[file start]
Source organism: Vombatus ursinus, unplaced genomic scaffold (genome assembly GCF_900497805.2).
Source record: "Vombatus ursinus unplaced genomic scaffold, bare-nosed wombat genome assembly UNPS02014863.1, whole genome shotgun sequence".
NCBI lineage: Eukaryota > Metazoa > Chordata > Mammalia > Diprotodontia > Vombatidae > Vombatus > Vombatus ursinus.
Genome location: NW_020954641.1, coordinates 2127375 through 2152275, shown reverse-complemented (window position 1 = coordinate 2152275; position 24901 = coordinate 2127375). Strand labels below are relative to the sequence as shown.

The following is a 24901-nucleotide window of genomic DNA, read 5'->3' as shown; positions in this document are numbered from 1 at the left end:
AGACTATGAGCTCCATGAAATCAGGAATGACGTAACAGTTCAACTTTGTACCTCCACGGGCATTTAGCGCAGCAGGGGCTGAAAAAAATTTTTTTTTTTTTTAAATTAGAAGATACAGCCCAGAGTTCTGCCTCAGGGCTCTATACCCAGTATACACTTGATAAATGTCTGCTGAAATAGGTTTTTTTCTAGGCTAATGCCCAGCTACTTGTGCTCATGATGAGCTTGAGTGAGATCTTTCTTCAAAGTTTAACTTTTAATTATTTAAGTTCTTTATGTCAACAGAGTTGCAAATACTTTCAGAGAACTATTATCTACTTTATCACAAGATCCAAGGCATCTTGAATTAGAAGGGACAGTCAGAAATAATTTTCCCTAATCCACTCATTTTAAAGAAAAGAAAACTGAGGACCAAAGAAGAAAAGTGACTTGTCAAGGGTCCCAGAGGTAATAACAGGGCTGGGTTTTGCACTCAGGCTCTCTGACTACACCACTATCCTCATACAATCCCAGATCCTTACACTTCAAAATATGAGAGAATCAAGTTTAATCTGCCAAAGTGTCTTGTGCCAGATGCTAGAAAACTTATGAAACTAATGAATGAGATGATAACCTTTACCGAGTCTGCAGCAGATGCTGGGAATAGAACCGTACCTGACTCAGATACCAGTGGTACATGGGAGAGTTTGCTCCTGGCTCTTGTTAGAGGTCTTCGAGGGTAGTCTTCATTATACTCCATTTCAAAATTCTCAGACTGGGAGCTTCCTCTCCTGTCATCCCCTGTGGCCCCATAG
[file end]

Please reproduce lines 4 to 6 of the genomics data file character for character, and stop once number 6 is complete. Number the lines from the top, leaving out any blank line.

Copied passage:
Genome location: NW_020954641.1, coordinates 2127375 through 2152275, shown reverse-complemented (window position 1 = coordinate 2152275; position 24901 = coordinate 2127375). Strand labels below are relative to the sequence as shown.

The following is a 24901-nucleotide window of genomic DNA, read 5'->3' as shown; positions in this document are numbered from 1 at the left end:
AGACTATGAGCTCCATGAAATCAGGAATGACGTAACAGTTCAACTTTGTACCTCCACGGGCATTTAGCGCAGCAGGGGCTGAAAAAAATTTTTTTTTTTTTTAAATTAGAAGATACAGCCCAGAGTTCTGCCTCAGGGCTCTATACCCAGTATACACTTGATAAATGTCTGCTGAAATAGGTTTTTTTCTAGGCTAATGCCCAGCTACTTGTGCTCATGATGAGCTTGAGTGAGATCTTTCTTCAAAGTTTAACTTTTAATTATTTAAGTTCTTTATGTCAACAGAGTTGCAAATACTTTCAGAGAACTATTATCTACTTTATCACAAGATCCAAGGCATCTTGAATTAGAAGGGACAGTCAGAAATAATTTTCCCTAATCCACTCATTTTAAAGAAAAGAAAACTGAGGACCAAAGAAGAAAAGTGACTTGTCAAGGGTCCCAGAGGTAATAACAGGGCTGGGTTTTGCACTCAGGCTCTCTGACTACACCACTATCCTCATACAATCCCAGATCCTTACACTTCAAAATATGAGAGAATCAAGTTTAATCTGCCAAAGTGTCTTGTGCCAGATGCTAGAAAACTTATGAAACTAATGAATGAGATGATAACCTTTACCGAGTCTGCAGCAGATGCTGGGAATAGAACCGTACCTGACTCAGATACCAGTGGTACATGGGAGAGTTTGCTCCTGGCTCTTGTTAGAGGTCTTCGAGGGTAGTCTTCATTATACTCCATTTCAAAATTCTCAGACTGGGAGCTTCCTCTCCTGTCATCCCCTGTGGCCCCATAG